So why does the government continue to allow grizzly bears to be hunted? According to Darimont, “the ethical, economic [and] cultural implications are a no-brainer. The real practical barrier on the ground… is the political situation.”
Most hunters don’t want to kill grizzly bears, but Darimont says “a few very powerful people” think a ban on trophy hunting could escalate to animals hunted for food. “Nobody wants to do that… [But] it’s enough to scare the hell out of politicians that a few pro-trophy hunting people could potentially rally thousands of hunters to change their political representative at the next vote.”
The issue causes a “tremendous headache” for the province, says Darimont, but “neither the liberals nor the NDP want to do anything that’s going to piss off hunters.”
“The government, of course, has a vested interest with the guide outfitting industry that gives them substantive donations,” agrees MLA Andrew Weaver. He says the guide outfitters in the province are effective lobbyists. “The reality here is that the political system in B.C. is broken.”
MLA Jennifer Rice also acknowledges that the government receives generous support from trophy hunters. “I don’t trust them,” she says.
The Guide Outfitters Association of British Columbia did not respond to requests for comment.
The government’s stance on trophy hunting has entered the limelight once again with the recent announcement of the Great Bear Rainforest Order. Conservationists across British Columbia celebrated the protection of 85 per cent of the area after Premier Christy Clark announced the deal on Feb. 1, 2016. But the agreement is not without controversy. While it signals achievement for both indigenous recognition and forestry restrictions, it does not protect all aspects of the delicate Great Bear eco-system.
First Nation communities worked with the B.C. government, environmental groups and the forestry industry to agree on strict conservation measures designed to protect the world’s largest temperate rainforest. The deal puts an end to industrial logging in most of the old-growth forest and gives First Nations greater power over developments on their traditional territories.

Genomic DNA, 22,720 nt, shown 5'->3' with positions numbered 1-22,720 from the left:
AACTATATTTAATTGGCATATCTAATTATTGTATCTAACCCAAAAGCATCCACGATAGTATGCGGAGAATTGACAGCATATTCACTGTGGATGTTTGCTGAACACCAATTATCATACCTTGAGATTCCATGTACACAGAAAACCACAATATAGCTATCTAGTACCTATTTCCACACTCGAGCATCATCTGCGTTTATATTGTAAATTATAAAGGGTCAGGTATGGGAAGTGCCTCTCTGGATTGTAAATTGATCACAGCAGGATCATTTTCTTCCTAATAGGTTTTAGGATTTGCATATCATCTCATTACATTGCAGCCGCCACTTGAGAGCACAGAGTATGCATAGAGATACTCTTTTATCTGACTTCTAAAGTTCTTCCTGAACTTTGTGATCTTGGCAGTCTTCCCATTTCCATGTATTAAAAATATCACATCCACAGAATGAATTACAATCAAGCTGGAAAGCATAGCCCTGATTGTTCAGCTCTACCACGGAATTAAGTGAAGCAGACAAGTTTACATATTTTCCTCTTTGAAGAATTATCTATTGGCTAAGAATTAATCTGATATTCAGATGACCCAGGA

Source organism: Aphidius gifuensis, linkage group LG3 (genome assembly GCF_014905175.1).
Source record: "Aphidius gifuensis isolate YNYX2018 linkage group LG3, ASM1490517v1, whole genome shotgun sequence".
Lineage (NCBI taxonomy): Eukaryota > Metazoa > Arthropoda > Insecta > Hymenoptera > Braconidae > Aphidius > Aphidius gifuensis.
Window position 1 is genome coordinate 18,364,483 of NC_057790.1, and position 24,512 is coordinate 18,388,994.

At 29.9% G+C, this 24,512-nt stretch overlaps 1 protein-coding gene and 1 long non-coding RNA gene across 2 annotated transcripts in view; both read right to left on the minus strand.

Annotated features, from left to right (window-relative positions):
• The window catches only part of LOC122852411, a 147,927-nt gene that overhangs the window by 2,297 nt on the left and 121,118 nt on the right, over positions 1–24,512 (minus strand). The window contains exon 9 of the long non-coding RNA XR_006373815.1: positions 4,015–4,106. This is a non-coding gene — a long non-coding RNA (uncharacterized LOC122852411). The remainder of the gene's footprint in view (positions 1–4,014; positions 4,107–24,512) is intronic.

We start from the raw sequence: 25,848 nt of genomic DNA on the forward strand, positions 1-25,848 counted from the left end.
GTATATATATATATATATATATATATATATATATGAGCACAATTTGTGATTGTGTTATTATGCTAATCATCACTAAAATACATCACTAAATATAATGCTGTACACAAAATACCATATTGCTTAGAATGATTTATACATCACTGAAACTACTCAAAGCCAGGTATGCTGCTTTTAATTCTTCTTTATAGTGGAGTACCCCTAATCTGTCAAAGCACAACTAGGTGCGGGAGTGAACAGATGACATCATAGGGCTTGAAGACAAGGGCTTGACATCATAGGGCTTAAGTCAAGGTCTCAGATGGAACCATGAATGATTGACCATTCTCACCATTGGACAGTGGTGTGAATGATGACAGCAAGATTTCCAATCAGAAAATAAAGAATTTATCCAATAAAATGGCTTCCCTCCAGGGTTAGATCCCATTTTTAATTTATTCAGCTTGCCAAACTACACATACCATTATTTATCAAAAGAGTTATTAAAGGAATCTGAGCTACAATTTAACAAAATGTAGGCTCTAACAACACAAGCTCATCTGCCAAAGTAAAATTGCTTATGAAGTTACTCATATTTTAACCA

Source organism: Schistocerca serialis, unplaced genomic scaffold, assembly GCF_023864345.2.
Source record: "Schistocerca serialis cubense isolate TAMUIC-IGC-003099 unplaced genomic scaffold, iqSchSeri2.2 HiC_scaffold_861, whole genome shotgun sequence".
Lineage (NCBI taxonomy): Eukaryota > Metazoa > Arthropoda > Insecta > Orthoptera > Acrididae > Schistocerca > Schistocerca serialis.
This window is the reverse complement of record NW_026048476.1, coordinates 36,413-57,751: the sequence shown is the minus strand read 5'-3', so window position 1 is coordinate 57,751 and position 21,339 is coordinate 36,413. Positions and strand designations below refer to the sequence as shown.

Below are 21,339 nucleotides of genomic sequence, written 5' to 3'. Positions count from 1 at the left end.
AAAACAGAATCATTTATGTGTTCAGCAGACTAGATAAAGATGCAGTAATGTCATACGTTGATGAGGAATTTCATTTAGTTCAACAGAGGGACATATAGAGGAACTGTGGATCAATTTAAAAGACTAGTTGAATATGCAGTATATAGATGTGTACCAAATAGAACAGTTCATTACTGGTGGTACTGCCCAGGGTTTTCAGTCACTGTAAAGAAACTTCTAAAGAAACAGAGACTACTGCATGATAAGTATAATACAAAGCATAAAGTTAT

Clark’s comments at a news conference, later corrected by ministry staff, suggested the deal would be favourable to the growing opposition to trophy hunting. The negotiations “include the end of the commercial grizzly hunt in Coastal First Nations traditional territory,” she said.
However, in an open letter to the Georgia Straight on Feb. 9, renowned environmentalist David Suzuki points out the landmark order is missing a key aspect. “While the agreement helps protect grizzly-bear and other wildlife habitat, it doesn’t protect the bears themselves, contrary to B.C. Premier Christy Clark’s claims.”
The David Suzuki foundation works to find solutions to conservation issues and advocates for the legal protection of grizzly bears in Canada. According to Faisal Moola, Director General for the organisation in Ontario and Northern Canada, Clark’s claims were not true. “The Premier was either terribly misinformed when she made that comment, or she is trying to obfuscate the issue,” he says. “Grizzly bear hunting is not referenced anywhere in the agreement.”
The trophy hunting of grizzly bears will now be prohibited in the areas where First Nations have bought out the guide outfitting licenses, clarifies Moola. “Essentially, all the government has done is deferred responsibility to the First Nations to now spend tens of millions of dollars to purchase those hunting licenses,” he says.
In collaboration with Coastal First Nations, Raincoast Conservation Foundation has raised almost $2 million to buy out commercial bear hunting licenses in B.C. since 2005. The group now owns the guide outfitting rights to around 30,000 square kilometres of land in the Great Bear Rainforest. In the recent agreement, the government promises to retire the purchased hunting licenses. Neasloss believes this is a step in the right direction, but the province should have offered financial support. “Nonetheless, we all want to see trophy hunting over… and we’re going to go buy them all out,” he says.
“There’s no question that the Great Bear Rainforest agreement does dramatically improve the protection of grizzly bear habitat,” says Moola, “[but] it does absolutely nothing to stop direct mortality to grizzly bears at the hands of trophy hunters.”
According to MLA Jennifer Rice, the government paid “lip service” to a ban on trophy hunting in the Great Bear Rainforest, but have not taken any concrete action. “Respecting the desires of Coastal First Nations would be a good step to putting some truth to the years of work that was done on this agreement,” she says.
When asked why the agreement doesn’t reference the controversial grizzly bear hunt, Minister Steve Thomson said it is about land management, not hunting.
But MLA Andrew Weaver finds it “very odd” that the deal did not include the protection of the bears. He hopes trophy hunting will form part of a future agreement. “I don’t think they went far enough,” he says.
Neasloss agrees: “British Columbians oppose trophy hunting and they want it to be over. That’s huge. I don’t think the province can ignore that anymore.”
Progress has been made with the announcement of this landmark agreement, but the controversy around trophy hunting will continue so long as powerful individuals have the ear of elected politicians. British Columbians are prepared to fight the grizzly end facing Canada’s iconic bears in the Great Bear Rainforest. And while the debate rages, Neasloss can only hope that on his next journey through this unique corner of the earth, he won’t stumble upon the mutilated carcass of yet another grizzly bear.